Click here to see the complete conference program. And don’t forget to sign up by January 30th if you want to save $100 on your registration.

Integration Highlights in Barcelona

Steve Lay HeadshotPosted by Steve Lay

The programme for Questionmark’s European Users Conference in Barcelona November 10 – 12 is just being finalized. As usual, there is plenty to interest customers who are integrating with our Open Assessment Platform.

This year’s conference includes a case study from Wageningen University on using QMWISe, our SOAP-based API, to create a dashboard designed to help you manage your eu confassessment process. Also, our Director of Solution Services, Howard Eisenberg, will be leading a session oncustomising the participant interface so you can learn how to integrate your own CSS into your Questionmark assessments.

I’ll be running a session introducing you to the main integration points and connectors with the assistance of two colleagues this year: Doug Peterson will be there to help translate some of the technical jargon into plain English and Bart Hendrickx will bring some valuable experience from real-world applications to the session. As always, we’ll be available throughout the conference to answer questions if you can’t make the session itself.

Finally, participants will also get the chance to meet Austin Fossey, our Analytics Product Owner, who will be talking, amongst other things, about our OData API for Analytics. This API allows you to create bespoke reports from data ‘feeds’ published from the results warehouse.

See the complete conference schedule here, and sign up soon if you have not done so already.

See you in Barcelona!

QMWISe, Portals and Single Sign On

I had a great time at the European Users Conference in Amsterdam.  Thanks to Stoas for their key role in making this wonderful event happen! Stoas are a learning consultancy based in Holland that provides Questionmark Perception-based solutions to education and business there.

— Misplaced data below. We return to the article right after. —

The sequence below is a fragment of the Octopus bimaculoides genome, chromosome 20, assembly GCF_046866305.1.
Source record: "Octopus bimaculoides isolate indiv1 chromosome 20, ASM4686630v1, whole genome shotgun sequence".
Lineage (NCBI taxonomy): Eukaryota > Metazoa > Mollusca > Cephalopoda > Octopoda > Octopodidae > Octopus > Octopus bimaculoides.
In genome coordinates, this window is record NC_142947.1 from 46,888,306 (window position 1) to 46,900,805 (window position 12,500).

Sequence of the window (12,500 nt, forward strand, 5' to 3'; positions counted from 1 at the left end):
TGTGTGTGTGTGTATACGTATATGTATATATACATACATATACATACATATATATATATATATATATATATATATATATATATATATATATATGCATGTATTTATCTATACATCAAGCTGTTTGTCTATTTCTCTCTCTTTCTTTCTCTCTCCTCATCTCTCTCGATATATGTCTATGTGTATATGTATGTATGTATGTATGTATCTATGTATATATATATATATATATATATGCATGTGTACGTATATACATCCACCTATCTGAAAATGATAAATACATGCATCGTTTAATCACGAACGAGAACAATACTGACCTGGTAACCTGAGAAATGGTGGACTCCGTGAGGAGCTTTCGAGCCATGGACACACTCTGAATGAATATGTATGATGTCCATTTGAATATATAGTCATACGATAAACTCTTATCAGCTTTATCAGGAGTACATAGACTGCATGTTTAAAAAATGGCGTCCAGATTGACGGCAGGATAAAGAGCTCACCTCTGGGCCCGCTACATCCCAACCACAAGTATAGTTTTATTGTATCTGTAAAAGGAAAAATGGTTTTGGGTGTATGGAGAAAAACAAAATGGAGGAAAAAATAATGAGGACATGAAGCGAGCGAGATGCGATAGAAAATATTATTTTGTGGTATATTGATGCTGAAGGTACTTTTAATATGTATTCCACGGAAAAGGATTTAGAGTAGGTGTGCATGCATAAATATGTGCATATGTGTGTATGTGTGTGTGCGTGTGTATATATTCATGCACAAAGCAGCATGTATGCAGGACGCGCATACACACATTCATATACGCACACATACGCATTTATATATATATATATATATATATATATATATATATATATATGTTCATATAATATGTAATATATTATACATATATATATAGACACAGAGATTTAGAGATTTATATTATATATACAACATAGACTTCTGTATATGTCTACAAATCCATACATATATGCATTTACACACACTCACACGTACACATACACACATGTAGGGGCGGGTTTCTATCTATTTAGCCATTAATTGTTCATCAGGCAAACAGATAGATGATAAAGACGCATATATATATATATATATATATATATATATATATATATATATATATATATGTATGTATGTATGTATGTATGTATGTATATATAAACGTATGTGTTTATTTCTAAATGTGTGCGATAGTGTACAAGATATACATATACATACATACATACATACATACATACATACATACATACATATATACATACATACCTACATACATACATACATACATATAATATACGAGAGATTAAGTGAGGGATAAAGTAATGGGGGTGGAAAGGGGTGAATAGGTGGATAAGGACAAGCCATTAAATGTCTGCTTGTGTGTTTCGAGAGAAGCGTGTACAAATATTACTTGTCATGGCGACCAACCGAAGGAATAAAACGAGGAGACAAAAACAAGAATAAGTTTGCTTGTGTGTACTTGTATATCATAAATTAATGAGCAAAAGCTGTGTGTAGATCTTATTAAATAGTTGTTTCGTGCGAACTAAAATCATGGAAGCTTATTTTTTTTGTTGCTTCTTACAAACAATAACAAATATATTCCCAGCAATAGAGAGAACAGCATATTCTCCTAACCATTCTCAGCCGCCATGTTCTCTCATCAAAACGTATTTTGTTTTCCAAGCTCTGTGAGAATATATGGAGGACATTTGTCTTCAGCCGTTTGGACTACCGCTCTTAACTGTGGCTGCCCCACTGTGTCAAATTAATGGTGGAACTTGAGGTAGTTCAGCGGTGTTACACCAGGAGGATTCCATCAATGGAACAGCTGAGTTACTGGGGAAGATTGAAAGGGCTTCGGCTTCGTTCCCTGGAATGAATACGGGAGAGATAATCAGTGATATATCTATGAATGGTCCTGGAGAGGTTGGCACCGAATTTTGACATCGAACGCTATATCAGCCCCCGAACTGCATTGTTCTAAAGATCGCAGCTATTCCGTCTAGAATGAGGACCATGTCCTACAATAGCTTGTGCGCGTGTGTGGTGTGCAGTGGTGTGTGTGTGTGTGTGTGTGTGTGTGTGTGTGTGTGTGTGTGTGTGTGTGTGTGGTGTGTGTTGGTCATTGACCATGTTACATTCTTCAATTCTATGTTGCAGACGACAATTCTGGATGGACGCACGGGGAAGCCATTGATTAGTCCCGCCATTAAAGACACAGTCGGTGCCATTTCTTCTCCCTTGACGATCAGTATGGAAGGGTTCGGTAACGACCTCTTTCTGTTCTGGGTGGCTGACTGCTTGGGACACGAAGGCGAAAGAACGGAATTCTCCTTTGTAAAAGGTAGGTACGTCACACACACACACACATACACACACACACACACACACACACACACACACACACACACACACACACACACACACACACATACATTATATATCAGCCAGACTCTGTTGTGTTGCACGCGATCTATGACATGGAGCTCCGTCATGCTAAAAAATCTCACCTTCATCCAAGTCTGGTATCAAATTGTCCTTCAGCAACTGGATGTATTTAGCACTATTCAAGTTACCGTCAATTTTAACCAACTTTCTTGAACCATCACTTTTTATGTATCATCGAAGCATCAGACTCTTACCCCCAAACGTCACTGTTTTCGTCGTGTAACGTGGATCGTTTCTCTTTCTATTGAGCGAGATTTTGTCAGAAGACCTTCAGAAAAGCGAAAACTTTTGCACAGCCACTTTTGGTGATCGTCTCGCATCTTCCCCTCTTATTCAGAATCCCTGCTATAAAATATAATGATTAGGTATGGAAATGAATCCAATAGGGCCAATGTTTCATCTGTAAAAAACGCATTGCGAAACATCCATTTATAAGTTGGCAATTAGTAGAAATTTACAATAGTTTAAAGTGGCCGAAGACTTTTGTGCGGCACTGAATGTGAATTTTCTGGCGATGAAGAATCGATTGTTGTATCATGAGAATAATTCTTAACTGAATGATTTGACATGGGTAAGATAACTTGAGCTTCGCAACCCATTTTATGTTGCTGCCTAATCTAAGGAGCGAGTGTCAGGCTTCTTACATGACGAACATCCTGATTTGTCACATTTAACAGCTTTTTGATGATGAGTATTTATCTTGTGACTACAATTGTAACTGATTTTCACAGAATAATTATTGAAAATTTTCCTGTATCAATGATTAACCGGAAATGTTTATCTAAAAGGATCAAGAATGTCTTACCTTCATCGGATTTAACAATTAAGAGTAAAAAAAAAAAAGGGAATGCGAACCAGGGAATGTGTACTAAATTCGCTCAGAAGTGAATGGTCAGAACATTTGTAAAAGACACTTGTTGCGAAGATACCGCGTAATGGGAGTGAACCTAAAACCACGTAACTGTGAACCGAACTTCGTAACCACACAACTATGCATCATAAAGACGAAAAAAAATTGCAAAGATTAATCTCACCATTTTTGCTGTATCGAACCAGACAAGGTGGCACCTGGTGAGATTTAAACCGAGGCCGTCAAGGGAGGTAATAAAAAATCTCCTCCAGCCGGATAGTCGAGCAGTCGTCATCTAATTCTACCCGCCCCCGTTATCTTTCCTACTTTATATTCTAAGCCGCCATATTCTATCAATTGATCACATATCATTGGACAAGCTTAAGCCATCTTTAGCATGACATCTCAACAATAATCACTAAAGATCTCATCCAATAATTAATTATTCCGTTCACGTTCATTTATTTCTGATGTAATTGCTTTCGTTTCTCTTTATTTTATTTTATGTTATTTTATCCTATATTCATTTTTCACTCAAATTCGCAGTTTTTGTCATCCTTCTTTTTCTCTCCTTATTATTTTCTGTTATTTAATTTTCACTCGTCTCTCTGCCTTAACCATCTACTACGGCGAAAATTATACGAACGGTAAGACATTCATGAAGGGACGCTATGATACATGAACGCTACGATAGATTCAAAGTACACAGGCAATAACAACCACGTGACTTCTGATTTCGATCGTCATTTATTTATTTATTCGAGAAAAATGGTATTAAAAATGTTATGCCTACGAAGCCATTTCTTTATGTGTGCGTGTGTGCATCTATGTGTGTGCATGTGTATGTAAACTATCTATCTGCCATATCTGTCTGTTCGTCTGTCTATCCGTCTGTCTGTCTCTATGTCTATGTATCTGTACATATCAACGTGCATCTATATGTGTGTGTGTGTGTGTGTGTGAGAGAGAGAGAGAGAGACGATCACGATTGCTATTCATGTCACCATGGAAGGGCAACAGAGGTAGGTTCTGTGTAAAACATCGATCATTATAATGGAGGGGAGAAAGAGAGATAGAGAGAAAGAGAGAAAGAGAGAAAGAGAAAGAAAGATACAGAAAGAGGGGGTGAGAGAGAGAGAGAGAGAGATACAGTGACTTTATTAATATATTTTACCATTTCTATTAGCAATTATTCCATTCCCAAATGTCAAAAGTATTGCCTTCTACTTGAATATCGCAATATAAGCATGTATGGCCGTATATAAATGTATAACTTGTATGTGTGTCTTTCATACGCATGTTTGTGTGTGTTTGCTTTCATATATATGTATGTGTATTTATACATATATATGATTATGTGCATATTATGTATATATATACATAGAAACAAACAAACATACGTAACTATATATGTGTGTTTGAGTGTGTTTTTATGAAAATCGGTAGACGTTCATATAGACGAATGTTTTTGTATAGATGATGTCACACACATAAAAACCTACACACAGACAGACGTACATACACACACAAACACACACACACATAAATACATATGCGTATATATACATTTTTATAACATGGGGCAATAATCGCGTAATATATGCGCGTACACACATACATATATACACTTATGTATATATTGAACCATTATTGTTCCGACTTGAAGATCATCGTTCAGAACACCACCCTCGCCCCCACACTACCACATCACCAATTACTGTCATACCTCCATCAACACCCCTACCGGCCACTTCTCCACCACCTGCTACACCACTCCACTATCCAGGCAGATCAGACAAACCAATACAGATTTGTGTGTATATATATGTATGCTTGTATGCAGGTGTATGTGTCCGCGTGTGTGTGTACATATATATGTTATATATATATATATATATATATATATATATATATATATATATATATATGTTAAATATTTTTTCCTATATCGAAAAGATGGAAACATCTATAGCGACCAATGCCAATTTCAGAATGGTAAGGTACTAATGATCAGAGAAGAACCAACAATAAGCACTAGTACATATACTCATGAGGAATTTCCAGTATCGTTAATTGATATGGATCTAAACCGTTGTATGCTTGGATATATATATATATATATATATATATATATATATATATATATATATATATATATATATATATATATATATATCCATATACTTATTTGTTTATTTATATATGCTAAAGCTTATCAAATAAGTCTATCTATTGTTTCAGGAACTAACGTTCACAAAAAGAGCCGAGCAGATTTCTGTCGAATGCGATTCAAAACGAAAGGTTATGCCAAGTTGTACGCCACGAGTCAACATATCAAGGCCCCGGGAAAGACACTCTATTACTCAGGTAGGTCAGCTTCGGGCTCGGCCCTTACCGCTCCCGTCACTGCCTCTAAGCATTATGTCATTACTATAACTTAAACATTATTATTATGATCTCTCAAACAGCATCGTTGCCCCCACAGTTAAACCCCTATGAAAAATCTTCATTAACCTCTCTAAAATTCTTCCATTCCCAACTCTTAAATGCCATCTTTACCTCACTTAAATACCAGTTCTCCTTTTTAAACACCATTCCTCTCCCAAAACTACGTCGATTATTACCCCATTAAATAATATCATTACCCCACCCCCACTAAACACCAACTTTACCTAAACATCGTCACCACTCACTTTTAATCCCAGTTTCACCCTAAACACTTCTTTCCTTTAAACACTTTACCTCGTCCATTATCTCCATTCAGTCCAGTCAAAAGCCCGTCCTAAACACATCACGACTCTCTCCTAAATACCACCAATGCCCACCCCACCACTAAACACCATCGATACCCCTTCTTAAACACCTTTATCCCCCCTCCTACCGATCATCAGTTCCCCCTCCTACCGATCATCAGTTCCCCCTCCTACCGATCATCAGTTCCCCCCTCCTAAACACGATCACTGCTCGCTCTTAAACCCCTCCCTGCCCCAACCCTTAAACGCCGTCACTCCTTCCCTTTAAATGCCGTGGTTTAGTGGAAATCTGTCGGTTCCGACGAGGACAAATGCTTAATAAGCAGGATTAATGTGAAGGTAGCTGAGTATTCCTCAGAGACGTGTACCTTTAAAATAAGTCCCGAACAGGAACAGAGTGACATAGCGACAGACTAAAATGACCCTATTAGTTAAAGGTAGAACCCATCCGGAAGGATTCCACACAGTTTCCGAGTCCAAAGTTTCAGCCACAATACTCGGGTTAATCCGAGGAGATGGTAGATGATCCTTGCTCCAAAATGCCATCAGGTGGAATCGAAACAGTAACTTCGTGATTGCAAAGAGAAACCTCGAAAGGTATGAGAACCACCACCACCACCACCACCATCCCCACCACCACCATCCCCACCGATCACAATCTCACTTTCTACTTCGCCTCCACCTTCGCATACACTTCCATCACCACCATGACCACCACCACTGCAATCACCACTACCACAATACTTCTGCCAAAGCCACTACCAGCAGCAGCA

As Questionmark’s integration products owner, I was especially interested to see  plenty of sessions that looked at integration issues, from customizing the templates used during assessment delivery right through to integrations with customer portals. I wish I’d had the opportunity during the conference to attend some of the best-practice sessions that were timetabled alongside my own. Fortunately, the conference has a dedicated space on our Community Spaces system and many of the presentations are appearing there so that I can catch up — thank you!

One session I did get an opportunity to go to was a session presented by Stoas themselves on their use of QMWISe (with a bit on templates). QMWISe is the name of our web service application programming interfaces (APIs). With QMWISe, system integrators can link assessment management into their other systems. It also allows programmers to create custom user interfaces to suit their own processes.  QMWISe is a key component of our open assessment platform.

I liked the way the presenters talked about how they distinguish between single sign-on and what they described as “single log-on”. Traditionally, single sign-on means a single challenge followed by access to multiple systems. For example, you might be prompted for your user name and password when you log in to your company portal and, from there, access many of your organization’s systems without having to identify yourself again.

With a common, weaker form of single sign-on, the same identity is used across multiple systems even though the user is challenged separately as they access each one. Stoas used the term single log-on when referring to the stronger requirement and demonstrated a system that used QMWISe to obtain a single log-on from a customized learning portal into Questionmark Perception. The presenters went on to show us an interesting dashboard view that used a blend of QMWISe and custom database queries where no suitable API exists (yet!).

The difference between sign-on methods can be quite subtle. I expanded on some of the common models of providing participant access in my own best-practice session. For workers or students with personal computers, a familiar pattern is a “remember me” checkbox. This causes the Web site to store the access credentials in the user’s Web browser as cookies, reducing the need for a single log on. (Windows Authentication on PCs works in a similar way.)

In the future, single-sign-on complexity seems likely to be handled directly by the system administrators who install and configure Web servers. Plug-in modules for web servers are now available that allow an organization to choose from a variety of different authentication systems (also known as “identity providers”) to protect the web applications they host.  For on-demand services, standard protocols are emerging that allow customers to link to their chosen identity providers without having to host the Web application at all.

Now I am looking forward to the U.S. 2011 Users Conference, where I hope to hear some more excellent presentations.